Religion and sports: games people play
The complex relationship that the two have had over the centuries continues to this day
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“When Europeans entered North America,” writes Arthur Remillard of the Saint Francis University, “there were approximately 500 independent Indian cultures, each with its own unique spiritual world view.” By Indians, Remillard here means the native Americans. The games that the natives played “also carried an air of sacredness”. But the Europeans saw the games or “bodies in motion” as “an affront to Christianity, and a barrier to conversion”. These bodies in motion were taken as evidence of “superstition”—an indication that Western Christianity’s “civilizing” role had yet to begin.
The complex relationship that sport and religion have had over the centuries continues to this day. Last week, the International Basketball Federation or Fiba, the world governing body for basketball, ratified a new rule allowing players to wear headgear. The decision has been welcomed by many Islamic and Sikh groups as the new rule will allow players to wear hijab and turbans during the game. The demand to change the rules in various sports to accommodate different cultures has been growing for some years now. An impetus to such demands was provided by Ibtihaj Muhammad, the US fencer who became the first American athlete in Olympic history to wear a hijab in the Rio games of 2016.
The media also splashed images of female beach volleyball players from Egypt—some of them in hijab and all of them in full sleeves and long pants. This was in sharp contrast to their opponents, who were attired in the bikini-style apparel one would normally associate with beach volleyball. Following these developments, Nike, one of the top global sportswear brands, has announced that it will be coming out with a “Pro Hijab” for Muslim athletes.
Sports should indeed embrace more diversity. If an innocuous change in a rule or two will enable competitors from culturally different parts of the world to exhibit their skills, then those changes should be made. But changing rules cannot solve all the problems. Take the case of Heena Sidhu, the Indian shooter, for instance. She decided to pull out of the Asian Airgun Shooting Championship in Iran last year because of the compulsory hijab rule for women participants. The matter, as it can be seen, boils down to choice. And if some choice has to be taken away, which of the two—sport or religion—will be the final arbiter?
Sports is the ultimate celebration of merit over identity. The story of Jesse Owens is the best example: The African-American athlete single-handedly dismantled Nazi propaganda of Aryan superiority in the 1936 Berlin Olympics. When two players or teams battle it out against each other, the rules create the level playing field required for a black individual to contest against a white, or the underprivileged to challenge the wealthy. In other words, sport, unlike politics, is a great equalizer. Sometimes in the quest for enforcing this equality, the sport can end up stifling diversity. Therefore, periodic review of rules is a good practice.
But religion can be far more stifling—and the process of any change there can be far more cumbersome and protracted. While interpreting religious texts is a tricky business, more often than not the ambiguities of the text are exploited to cover for patriarchy and parochial politics. What else would explain the Taliban giving a go-ahead to men’s cricket in Afghanistan but not to women’s? Even the green-lighting of men’s cricket had more to do with the sheer popularity of the sport in Afghanistan than the fact that the gentleman’s game, unlike football, which the Taliban disapproves of, doesn’t let the knees show because of full-length trousers, as the Taliban would argue.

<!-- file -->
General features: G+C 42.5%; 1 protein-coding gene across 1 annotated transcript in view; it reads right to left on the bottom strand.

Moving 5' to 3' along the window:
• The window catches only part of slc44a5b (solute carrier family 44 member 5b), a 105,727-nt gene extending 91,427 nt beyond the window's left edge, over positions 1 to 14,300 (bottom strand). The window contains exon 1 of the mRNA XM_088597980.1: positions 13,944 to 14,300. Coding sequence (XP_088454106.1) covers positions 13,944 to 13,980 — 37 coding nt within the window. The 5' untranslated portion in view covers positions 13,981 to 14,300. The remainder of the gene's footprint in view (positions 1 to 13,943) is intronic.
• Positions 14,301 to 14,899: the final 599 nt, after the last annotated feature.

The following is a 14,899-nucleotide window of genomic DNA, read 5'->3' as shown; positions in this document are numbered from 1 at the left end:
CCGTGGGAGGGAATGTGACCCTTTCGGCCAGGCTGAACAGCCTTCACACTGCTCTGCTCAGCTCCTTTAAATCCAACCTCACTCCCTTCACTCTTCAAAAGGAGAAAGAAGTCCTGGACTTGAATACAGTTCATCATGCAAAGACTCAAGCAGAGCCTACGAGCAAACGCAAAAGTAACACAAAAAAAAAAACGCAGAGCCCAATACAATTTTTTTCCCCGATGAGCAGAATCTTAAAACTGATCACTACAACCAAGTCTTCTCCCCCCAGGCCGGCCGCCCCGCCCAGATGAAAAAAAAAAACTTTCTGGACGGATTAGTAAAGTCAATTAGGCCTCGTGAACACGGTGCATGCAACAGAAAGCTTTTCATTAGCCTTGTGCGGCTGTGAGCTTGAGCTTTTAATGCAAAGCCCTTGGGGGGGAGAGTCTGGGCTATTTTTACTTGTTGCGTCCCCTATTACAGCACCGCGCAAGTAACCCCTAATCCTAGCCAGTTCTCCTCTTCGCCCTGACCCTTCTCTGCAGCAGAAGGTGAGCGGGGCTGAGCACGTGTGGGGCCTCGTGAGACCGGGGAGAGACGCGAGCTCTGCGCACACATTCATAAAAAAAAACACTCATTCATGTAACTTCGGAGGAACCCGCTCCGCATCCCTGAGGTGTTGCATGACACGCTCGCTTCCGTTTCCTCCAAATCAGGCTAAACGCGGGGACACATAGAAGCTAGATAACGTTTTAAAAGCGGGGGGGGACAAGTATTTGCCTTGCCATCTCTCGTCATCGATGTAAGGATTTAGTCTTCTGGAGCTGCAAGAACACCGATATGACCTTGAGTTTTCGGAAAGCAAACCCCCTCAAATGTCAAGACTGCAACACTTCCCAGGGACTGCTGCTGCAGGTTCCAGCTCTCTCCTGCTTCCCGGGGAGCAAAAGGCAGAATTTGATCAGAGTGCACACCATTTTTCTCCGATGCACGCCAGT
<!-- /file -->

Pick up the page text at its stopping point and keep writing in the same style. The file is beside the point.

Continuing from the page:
The Taliban wanted to use cricket to boost their domestic popularity and increase the acceptability of their regime worldwide. The Taliban government which was recognized internationally by just three countries—Pakistan, Saudi Arabia, and the United Arab Emirates—thought an affiliate membership for the Afghanistan Cricket Federation (now Afghanistan Cricket Board) in the International Cricket Council would only serve to shore up its legitimacy.
Sport and religion, however, have not always been on a collision course. Christianity’s initial problems with sports, as shown in Remillard’s account, dissolved with time as sports became more popular and the idea of “Muscular Christianity” gained ground. While a patriarchal concept, Muscular Christianity’s emphasis on physical activity and good health would slowly win over the evangelicals. And although the domain of sports was not immune to anti-Semitism and unfortunately isn’t even today, Jewish minorities often found sports to be a good way of integrating with the mainstream. In Hinduism too, sports like wrestling have served as vehicles for social and caste mobility. Outside religion, sports would provide a platform of protest against racism—the champion boxer Muhammad Ali being the most recognized exponent of this crusade.
The impact of sports on human history has overwhelmingly been for the better. The sport-governing bodies should, however, realize that a quest for equality on the field of play should not end up imposing uniformity to the extent of throttling diversity. Hijabs, turbans and kippahs are non-threatening additions and can be embraced. To be fair, sport has shown the ability to respond to democratic demands. The performance of religion on this count has been slightly less encouraging, to put it mildly.
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